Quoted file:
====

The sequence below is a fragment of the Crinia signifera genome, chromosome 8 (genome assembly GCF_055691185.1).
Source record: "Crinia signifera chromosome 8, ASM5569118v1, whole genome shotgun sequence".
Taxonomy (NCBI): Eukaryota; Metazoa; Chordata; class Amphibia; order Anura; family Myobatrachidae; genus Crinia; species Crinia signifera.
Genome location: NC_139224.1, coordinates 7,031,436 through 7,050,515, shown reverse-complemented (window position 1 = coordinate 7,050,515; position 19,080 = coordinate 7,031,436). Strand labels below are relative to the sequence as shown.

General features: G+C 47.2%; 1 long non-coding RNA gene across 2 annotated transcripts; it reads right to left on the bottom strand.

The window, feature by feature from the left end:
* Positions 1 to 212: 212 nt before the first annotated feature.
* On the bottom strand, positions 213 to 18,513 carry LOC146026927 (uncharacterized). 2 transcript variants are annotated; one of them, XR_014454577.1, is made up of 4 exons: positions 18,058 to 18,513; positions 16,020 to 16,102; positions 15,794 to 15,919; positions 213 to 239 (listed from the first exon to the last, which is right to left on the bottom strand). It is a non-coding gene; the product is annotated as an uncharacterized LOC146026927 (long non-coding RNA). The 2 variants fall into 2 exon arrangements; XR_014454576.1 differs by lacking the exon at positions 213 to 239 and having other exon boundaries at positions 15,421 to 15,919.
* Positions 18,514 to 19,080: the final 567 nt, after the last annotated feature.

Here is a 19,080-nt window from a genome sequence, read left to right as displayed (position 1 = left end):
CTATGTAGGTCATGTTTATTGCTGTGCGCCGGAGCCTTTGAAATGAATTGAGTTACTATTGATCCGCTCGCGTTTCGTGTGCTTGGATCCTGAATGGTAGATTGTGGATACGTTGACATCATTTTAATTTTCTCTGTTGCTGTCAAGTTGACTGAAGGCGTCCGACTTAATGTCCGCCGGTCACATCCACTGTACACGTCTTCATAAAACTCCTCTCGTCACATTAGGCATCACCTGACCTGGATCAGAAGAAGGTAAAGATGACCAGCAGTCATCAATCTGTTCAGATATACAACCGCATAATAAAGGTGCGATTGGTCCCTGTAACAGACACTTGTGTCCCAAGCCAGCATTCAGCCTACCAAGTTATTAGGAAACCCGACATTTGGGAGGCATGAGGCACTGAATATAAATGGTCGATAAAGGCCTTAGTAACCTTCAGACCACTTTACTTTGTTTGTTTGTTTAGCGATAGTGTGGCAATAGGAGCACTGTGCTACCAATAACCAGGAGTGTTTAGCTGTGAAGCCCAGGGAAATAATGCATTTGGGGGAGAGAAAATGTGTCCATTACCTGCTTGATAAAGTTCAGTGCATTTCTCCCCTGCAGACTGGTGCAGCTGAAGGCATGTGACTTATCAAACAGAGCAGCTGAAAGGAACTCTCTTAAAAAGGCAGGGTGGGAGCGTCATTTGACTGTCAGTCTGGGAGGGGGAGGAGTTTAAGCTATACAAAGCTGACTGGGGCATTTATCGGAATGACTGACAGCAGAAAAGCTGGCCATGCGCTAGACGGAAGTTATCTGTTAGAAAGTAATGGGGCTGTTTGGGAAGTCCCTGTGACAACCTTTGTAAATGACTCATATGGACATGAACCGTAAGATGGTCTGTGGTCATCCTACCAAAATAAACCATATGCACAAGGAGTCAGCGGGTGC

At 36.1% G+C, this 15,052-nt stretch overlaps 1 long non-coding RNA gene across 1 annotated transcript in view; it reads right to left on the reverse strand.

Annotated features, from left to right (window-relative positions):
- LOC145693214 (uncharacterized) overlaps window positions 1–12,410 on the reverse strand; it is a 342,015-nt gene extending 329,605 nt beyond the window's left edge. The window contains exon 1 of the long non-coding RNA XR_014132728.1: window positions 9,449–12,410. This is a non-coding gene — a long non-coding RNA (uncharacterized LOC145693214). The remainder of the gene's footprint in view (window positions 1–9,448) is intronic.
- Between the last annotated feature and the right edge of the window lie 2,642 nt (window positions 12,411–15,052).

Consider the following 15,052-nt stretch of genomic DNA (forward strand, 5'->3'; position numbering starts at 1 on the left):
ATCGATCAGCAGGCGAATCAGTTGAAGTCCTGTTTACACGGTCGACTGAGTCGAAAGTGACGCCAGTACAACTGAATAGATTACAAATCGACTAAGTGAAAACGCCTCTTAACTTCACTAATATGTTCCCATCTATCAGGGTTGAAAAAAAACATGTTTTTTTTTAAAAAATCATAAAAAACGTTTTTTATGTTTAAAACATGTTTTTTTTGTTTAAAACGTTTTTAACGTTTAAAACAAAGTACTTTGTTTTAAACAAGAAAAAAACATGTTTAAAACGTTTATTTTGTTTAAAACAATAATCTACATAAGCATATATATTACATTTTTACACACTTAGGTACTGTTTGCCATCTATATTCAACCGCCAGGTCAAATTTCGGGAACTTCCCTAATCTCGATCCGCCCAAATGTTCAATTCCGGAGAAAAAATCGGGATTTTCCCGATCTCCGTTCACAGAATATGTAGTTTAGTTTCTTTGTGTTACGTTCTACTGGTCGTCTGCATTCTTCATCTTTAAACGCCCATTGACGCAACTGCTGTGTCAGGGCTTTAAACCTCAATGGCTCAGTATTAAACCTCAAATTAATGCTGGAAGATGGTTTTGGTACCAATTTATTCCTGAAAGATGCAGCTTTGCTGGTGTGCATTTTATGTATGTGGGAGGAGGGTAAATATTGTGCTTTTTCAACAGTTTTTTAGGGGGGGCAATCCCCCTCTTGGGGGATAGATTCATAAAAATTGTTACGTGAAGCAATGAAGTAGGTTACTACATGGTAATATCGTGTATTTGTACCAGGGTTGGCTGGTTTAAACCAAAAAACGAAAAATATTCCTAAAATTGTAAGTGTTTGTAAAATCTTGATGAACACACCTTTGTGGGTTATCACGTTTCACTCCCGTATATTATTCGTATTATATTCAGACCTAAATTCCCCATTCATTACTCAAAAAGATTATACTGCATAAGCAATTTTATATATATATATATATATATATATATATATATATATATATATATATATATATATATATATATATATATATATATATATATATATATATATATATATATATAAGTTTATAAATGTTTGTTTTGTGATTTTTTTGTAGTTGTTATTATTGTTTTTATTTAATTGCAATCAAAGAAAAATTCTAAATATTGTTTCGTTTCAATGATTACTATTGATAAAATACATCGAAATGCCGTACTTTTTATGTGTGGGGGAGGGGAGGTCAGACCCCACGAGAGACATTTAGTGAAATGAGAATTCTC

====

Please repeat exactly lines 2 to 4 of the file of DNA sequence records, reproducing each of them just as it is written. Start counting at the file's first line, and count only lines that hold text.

Source record: "Crinia signifera chromosome 8, ASM5569118v1, whole genome shotgun sequence".
Taxonomy (NCBI): Eukaryota; Metazoa; Chordata; class Amphibia; order Anura; family Myobatrachidae; genus Crinia; species Crinia signifera.
Genome location: NC_139224.1, coordinates 7,031,436 through 7,050,515, shown reverse-complemented (window position 1 = coordinate 7,050,515; position 19,080 = coordinate 7,031,436). Strand labels below are relative to the sequence as shown.